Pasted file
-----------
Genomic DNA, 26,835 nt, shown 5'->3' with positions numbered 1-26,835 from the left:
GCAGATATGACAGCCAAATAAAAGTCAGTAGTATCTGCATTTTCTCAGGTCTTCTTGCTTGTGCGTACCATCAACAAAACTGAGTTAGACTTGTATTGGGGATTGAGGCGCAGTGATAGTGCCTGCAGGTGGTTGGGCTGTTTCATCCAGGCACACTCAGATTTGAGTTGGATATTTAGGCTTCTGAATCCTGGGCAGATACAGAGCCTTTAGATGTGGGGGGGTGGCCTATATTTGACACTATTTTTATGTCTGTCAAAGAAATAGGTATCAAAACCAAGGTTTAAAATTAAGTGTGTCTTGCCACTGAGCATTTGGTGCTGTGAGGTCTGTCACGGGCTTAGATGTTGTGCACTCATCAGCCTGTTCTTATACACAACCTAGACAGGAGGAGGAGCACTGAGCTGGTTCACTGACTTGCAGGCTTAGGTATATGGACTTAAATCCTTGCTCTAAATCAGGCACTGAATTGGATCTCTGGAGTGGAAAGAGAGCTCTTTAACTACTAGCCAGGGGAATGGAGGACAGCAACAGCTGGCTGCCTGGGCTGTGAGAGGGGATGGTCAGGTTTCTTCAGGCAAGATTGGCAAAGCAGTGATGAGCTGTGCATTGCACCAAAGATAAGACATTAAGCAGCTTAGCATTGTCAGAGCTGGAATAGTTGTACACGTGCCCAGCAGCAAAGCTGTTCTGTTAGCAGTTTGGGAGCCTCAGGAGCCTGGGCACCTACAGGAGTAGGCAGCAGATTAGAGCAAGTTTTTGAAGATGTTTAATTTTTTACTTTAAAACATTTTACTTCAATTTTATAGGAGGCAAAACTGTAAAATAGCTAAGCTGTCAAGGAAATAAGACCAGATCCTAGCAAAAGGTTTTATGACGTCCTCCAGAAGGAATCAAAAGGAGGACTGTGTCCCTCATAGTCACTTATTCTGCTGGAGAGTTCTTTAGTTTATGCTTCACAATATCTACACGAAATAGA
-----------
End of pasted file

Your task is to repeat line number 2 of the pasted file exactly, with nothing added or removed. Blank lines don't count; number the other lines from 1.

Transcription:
GCAGATATGACAGCCAAATAAAAGTCAGTAGTATCTGCATTTTCTCAGGTCTTCTTGCTTGTGCGTACCATCAACAAAACTGAGTTAGACTTGTATTGGGGATTGAGGCGCAGTGATAGTGCCTGCAGGTGGTTGGGCTGTTTCATCCAGGCACACTCAGATTTGAGTTGGATATTTAGGCTTCTGAATCCTGGGCAGATACAGAGCCTTTAGATGTGGGGGGGTGGCCTATATTTGACACTATTTTTATGTCTGTCAAAGAAATAGGTATCAAAACCAAGGTTTAAAATTAAGTGTGTCTTGCCACTGAGCATTTGGTGCTGTGAGGTCTGTCACGGGCTTAGATGTTGTGCACTCATCAGCCTGTTCTTATACACAACCTAGACAGGAGGAGGAGCACTGAGCTGGTTCACTGACTTGCAGGCTTAGGTATATGGACTTAAATCCTTGCTCTAAATCAGGCACTGAATTGGATCTCTGGAGTGGAAAGAGAGCTCTTTAACTACTAGCCAGGGGAATGGAGGACAGCAACAGCTGGCTGCCTGGGCTGTGAGAGGGGATGGTCAGGTTTCTTCAGGCAAGATTGGCAAAGCAGTGATGAGCTGTGCATTGCACCAAAGATAAGACATTAAGCAGCTTAGCATTGTCAGAGCTGGAATAGTTGTACACGTGCCCAGCAGCAAAGCTGTTCTGTTAGCAGTTTGGGAGCCTCAGGAGCCTGGGCACCTACAGGAGTAGGCAGCAGATTAGAGCAAGTTTTTGAAGATGTTTAATTTTTTACTTTAAAACATTTTACTTCAATTTTATAGGAGGCAAAACTGTAAAATAGCTAAGCTGTCAAGGAAATAAGACCAGATCCTAGCAAAAGGTTTTATGACGTCCTCCAGAAGGAATCAAAAGGAGGACTGTGTCCCTCATAGTCACTTATTCTGCTGGAGAGTTCTTTAGTTTATGCTTCACAATATCTACACGAAATAGA